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IBM takes on U.S. regulatory compliance requirements

Oct 29, 20032 mins

Latest standards and regulations news.

IBM takes on U.S. regulatory compliance requirements, 10/29/03 

IBM Wednesday is introducing bundles of hardware, software and services for helping companies comply with U.S. federal regulations – an announcement whose amplitude is eliciting words of praise and caution from analysts.

W3C sides with Microsoft against Eolas patent, 10/29/03

The World Wide Web Consortium has taken up Microsoft’s cause in a patent infringement lawsuit by urging the U.S. Patent and Trademark Office to invalidate the related patent “in order to prevent substantial economic and technical damage to the operation of (the) World Wide Web.”

‘Net security gets root-level boost, 10/27/03

A year after surviving a massive distributed denial-of-service attack, the Internet’s root servers are better fortified against hacker activity, thanks to behind-the-scenes deployment of a routing technique known as Anycast, experts say.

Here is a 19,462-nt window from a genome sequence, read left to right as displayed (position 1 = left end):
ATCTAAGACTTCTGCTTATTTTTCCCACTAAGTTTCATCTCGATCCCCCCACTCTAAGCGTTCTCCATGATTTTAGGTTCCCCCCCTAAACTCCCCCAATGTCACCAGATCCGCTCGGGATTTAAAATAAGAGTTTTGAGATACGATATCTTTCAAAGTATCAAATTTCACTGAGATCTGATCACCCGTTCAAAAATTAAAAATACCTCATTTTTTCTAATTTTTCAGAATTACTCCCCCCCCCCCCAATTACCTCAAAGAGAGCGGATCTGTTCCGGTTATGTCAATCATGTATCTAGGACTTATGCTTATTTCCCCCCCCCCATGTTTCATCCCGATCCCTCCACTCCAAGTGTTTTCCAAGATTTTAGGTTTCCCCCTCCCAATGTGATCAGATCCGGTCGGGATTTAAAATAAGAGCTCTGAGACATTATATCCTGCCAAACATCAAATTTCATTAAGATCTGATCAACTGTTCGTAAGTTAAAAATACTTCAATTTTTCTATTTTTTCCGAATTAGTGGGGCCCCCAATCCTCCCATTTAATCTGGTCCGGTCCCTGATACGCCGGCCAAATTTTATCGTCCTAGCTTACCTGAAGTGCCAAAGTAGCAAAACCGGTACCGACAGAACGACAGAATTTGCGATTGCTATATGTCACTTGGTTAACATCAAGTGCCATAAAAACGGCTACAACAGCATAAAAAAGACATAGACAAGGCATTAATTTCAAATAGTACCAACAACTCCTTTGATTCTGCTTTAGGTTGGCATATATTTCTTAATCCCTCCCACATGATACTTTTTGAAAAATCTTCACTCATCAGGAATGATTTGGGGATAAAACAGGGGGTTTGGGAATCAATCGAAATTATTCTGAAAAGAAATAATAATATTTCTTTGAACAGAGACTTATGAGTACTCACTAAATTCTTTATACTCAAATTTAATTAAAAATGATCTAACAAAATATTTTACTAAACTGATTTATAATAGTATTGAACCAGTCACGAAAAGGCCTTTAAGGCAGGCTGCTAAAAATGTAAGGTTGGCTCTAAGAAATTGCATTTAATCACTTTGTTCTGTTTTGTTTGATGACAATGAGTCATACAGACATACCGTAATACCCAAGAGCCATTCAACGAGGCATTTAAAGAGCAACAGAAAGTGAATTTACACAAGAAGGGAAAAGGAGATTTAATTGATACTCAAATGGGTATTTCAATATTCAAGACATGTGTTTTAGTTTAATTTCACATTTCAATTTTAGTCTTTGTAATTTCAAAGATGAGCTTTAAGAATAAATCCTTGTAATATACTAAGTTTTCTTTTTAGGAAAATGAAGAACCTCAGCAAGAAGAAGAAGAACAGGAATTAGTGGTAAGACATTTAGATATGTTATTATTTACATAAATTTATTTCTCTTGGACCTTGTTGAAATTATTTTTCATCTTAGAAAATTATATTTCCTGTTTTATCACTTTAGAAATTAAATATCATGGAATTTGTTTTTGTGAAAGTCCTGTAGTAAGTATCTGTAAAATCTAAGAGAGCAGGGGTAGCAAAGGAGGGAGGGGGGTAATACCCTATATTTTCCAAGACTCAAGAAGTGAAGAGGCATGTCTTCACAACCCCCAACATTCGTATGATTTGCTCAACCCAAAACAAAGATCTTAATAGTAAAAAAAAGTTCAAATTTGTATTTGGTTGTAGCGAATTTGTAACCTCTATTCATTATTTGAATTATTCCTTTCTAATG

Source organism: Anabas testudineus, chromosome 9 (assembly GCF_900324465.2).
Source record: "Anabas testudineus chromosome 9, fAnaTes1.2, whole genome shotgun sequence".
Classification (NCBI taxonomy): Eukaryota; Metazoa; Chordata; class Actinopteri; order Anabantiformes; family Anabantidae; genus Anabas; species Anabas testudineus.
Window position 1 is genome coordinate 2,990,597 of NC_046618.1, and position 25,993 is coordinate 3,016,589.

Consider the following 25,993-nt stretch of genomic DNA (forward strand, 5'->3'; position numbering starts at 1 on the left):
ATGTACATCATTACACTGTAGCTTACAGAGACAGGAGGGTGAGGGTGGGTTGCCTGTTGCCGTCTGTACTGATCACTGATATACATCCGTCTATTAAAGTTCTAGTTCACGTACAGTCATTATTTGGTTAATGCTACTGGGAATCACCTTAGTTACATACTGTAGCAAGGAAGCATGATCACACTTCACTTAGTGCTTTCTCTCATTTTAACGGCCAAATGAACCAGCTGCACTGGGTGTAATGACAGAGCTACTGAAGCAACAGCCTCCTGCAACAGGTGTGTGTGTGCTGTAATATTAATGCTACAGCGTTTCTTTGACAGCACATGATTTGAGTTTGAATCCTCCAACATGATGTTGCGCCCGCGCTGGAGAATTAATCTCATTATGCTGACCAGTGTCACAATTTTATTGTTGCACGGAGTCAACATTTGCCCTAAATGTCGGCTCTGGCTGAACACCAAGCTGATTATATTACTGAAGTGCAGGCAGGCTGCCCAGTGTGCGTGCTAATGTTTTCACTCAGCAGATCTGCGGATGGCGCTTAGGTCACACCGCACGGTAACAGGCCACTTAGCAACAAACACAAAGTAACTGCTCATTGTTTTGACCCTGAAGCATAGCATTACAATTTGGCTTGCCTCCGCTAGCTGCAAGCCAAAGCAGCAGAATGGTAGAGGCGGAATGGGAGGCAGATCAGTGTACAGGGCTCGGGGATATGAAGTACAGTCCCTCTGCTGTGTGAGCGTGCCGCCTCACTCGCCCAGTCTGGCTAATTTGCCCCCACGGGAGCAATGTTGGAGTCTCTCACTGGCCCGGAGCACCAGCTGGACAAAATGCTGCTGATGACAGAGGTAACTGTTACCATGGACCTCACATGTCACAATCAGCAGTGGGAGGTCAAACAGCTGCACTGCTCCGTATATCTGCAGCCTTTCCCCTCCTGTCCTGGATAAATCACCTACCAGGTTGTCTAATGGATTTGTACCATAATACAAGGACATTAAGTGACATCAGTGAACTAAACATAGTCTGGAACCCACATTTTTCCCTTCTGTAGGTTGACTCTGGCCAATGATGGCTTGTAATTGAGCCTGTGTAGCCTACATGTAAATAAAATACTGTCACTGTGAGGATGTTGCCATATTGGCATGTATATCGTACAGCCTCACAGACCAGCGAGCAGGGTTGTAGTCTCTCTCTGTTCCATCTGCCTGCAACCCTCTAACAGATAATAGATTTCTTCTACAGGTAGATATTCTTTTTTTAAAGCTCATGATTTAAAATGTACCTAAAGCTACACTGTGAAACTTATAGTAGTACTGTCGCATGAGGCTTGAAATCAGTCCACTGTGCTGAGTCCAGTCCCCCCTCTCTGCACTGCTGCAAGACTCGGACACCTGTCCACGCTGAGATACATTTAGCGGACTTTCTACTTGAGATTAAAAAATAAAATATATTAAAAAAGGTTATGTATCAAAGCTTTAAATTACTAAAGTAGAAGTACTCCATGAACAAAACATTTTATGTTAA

IP net management could get easier, 10/27/03

A proposed standard under construction at the Internet Engineering Task Force promises to extract more traffic statistics from corporations’ network gear, which proponents say will help them develop usage-based billing and more easily spot security breaches.

Dell exec: Standards, simplicity are key, 10/27/03

President Kevin Rollins on the threat from autonomic computing, how Dell will be changing in the next three years, future technologies that aren’t getting enough attention, and more

Anti-spam advocates question Senate bill, 10/27/03

A bill attempting to regulate the sending of unsolicited commercial e-mail passed the U.S. Senate last week, but many anti-spam advocates say the bill would have little impact on the amount of spam coming into e-mail users’ in-boxes.

Cerf: ICANN finally working on ‘substantive issues’, 10/27/03

The Internet Corporation for Assigned Names and Numbers (ICANN), meeting in Carthage, Tunisia, this week, will be getting down to brass tacks on how the Internet works for the first time, according to ICANN Chairman Vint Cerf.